Using your Family

Souvenir de Oaxaca Bonne et Heureuse Année 2013

We might not all have such an adorable family as these three little girls photographed by the artist Marie-Louise Gay in Oaxaca, Mexico, as part of the never-ending Christmas celebrations down there, but all our families are rich in material that finds its way onto the pages of our stories. Some of us are a little squeamish at times; are we really going to unleash that dark family secret on the world? And then what…? I promised not to tell…

I tend to take a “damn the torpedos” approach to family riches. Use whatever’s there. It belongs to you. I do draw the line, though, with children, and that means adult children too. I won’t say anything about a child that he/she would not want to be known. So I have limits after all.

I have used family stories to great excess. I once had a fire-breathing dragoness of a cousin named Pearl claim to me that “that Russian in that Frenchman’s novel, you know who I mean, the guy who doesn’t kill who he’s supposed to, he’s your cousin.” It took me years to figure out what the heck she was talking about. The Frenchman turned out to be André Malraux, the novel Man’s Fate (I think…), the page-one scene an assassin hesitating over thrusting in the knife because the victim-to-be is sleeping. And the man with the knife? Hats off, Pearl, he is my cousin. And so Sonya & Jack (1995) was born.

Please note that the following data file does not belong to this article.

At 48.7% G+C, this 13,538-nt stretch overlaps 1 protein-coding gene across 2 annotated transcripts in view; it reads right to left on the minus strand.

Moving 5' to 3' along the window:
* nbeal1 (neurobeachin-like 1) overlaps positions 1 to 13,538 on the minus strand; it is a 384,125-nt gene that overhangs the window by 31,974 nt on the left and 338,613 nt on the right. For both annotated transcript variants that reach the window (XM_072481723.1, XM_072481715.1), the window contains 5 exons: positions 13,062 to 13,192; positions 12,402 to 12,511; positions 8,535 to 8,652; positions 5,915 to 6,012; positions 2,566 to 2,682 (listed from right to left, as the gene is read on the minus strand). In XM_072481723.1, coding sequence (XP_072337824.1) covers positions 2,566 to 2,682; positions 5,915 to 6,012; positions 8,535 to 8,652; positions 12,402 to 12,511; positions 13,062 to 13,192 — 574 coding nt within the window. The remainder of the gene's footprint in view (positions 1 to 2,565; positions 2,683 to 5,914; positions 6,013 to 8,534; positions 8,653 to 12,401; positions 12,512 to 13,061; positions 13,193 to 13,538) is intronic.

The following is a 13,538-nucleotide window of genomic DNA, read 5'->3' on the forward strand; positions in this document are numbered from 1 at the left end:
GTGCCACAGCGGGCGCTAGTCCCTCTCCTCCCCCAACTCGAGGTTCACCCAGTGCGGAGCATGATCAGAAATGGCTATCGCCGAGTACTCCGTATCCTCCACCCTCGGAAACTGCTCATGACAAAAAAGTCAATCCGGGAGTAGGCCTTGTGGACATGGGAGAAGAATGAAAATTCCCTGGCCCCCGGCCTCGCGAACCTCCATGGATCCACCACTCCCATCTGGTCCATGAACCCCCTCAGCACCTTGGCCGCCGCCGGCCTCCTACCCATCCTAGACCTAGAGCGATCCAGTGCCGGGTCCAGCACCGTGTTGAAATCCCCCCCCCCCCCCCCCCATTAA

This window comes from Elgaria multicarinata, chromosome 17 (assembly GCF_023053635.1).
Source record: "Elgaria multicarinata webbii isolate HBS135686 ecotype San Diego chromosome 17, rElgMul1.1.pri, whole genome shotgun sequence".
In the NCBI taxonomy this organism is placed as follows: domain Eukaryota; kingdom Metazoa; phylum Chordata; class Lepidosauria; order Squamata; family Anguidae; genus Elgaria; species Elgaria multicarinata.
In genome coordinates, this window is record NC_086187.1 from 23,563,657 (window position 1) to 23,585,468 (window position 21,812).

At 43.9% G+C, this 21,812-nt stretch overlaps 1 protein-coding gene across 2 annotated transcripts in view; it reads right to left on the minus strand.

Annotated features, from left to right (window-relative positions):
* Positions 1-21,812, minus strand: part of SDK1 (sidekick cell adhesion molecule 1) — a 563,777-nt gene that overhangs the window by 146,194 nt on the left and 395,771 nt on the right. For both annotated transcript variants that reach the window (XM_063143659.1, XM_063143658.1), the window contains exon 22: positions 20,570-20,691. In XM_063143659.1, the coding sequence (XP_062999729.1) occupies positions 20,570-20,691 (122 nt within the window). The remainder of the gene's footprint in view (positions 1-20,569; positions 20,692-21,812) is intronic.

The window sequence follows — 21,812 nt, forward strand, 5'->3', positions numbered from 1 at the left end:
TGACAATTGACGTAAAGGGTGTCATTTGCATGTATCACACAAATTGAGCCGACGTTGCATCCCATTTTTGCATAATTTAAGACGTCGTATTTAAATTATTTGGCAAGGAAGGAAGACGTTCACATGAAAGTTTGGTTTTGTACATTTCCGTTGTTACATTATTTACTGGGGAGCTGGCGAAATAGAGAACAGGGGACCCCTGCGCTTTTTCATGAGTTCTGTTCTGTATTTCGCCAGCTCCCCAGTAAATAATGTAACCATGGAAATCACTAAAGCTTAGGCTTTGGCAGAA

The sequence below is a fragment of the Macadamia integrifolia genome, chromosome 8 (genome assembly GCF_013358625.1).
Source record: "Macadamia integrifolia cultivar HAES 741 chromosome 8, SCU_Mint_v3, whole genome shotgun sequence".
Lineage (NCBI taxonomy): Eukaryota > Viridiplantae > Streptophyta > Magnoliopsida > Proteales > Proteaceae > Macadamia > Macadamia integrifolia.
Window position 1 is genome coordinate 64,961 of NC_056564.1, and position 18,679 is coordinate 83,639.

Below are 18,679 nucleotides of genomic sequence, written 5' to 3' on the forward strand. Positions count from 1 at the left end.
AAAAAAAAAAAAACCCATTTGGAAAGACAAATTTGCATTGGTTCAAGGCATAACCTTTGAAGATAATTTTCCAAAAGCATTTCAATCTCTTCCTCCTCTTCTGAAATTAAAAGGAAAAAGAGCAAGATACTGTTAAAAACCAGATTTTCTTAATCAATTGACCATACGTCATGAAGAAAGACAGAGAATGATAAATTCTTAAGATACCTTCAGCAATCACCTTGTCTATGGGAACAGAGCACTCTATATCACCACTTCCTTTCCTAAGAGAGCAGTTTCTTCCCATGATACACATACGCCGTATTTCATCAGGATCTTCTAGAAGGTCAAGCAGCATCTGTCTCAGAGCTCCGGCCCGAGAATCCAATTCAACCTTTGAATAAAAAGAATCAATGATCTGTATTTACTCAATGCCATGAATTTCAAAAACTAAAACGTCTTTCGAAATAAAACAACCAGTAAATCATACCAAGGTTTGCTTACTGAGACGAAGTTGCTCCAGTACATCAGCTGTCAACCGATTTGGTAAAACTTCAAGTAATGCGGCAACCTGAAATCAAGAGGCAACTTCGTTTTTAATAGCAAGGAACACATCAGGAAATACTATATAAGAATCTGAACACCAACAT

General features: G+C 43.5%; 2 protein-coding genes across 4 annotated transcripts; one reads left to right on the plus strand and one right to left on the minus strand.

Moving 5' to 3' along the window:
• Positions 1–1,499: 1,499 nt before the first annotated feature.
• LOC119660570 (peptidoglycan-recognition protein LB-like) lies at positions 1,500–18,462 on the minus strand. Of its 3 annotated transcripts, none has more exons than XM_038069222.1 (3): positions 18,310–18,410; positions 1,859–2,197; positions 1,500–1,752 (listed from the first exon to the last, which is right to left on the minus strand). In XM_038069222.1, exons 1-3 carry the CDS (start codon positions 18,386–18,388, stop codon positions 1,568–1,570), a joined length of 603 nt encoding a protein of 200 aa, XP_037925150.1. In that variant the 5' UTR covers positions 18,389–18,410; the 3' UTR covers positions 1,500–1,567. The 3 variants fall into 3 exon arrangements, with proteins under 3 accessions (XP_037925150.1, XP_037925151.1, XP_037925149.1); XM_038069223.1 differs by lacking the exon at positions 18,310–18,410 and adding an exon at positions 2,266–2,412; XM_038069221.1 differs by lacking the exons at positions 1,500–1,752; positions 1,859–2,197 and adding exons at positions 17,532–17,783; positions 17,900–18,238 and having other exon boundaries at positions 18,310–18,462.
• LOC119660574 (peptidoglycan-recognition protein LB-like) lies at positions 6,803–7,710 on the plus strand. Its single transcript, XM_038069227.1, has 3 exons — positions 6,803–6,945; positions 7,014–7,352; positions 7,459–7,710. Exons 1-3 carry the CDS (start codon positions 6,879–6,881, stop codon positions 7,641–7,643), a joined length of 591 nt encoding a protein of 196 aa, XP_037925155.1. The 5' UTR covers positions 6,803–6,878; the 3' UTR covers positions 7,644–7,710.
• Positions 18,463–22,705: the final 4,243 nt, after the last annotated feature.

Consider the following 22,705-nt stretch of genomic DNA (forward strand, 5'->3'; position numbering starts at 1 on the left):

When I discovered that I had a gangster in the family, a Prohibition-era Chicago bootlegger, a nasty piece of work — well, what writer can resist? That will be the setting for my next novel come spring 2014. Were any family members offended by being turned into characters? Not at all, they were pleased as punch. They had made it into a book!

We can’t talk family without sending out a salute to Alice Munro. She decorticated families and marriages like no other, explored disappointment and the wear-and-tear of relationships, but always with compassion and not assigning blame to one sex or the other. Those latter traits got her the Prize, and with reason. A lot of what happens in her stories doesn’t happen — the actions contemplated but not undertaken, the words left unspoken. The music is what’s in between the notes as they say in the world of jazz.

2 thoughts on “Using your Family

  1. How often do you find your family has inadvertantly crept in? After all much of what is written is drawn from our circle of reference, which, I am sure, for you is quite broad.

  2. To Oddsnends: I wouldn’t say “inadvertantly,” actually; usually I’m quite aware of my aims and intentions. Though odd memories can often work their way in. This is what happened in “Midway” with the character remembering how he used to hide in the front closet and, later, how he would spend all day “stuck” between two buildings, waiting to be rescued. I didn’t intend to write that until my fingers hit the keyboard.

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